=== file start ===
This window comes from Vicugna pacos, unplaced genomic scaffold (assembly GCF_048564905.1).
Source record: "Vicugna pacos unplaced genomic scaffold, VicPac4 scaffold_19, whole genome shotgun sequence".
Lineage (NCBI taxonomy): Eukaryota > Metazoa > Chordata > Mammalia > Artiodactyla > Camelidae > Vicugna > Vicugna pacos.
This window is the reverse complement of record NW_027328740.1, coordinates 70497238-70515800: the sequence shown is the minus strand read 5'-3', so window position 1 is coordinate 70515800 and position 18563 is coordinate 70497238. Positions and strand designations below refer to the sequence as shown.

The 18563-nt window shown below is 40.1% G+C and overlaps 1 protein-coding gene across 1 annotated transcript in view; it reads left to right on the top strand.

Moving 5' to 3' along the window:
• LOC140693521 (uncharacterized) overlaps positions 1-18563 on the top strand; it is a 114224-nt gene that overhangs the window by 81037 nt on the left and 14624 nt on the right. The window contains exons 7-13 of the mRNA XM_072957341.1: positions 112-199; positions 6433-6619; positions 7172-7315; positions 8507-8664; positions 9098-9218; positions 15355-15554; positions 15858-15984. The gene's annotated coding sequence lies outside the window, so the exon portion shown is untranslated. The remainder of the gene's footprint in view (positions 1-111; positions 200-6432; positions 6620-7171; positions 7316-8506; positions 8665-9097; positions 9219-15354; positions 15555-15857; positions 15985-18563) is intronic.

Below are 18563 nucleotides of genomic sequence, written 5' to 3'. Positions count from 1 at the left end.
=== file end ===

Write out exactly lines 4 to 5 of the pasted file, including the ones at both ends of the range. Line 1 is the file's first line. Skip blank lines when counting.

This window is the reverse complement of record NW_027328740.1, coordinates 70497238-70515800: the sequence shown is the minus strand read 5'-3', so window position 1 is coordinate 70515800 and position 18563 is coordinate 70497238. Positions and strand designations below refer to the sequence as shown.

The 18563-nt window shown below is 40.1% G+C and overlaps 1 protein-coding gene across 1 annotated transcript in view; it reads left to right on the top strand.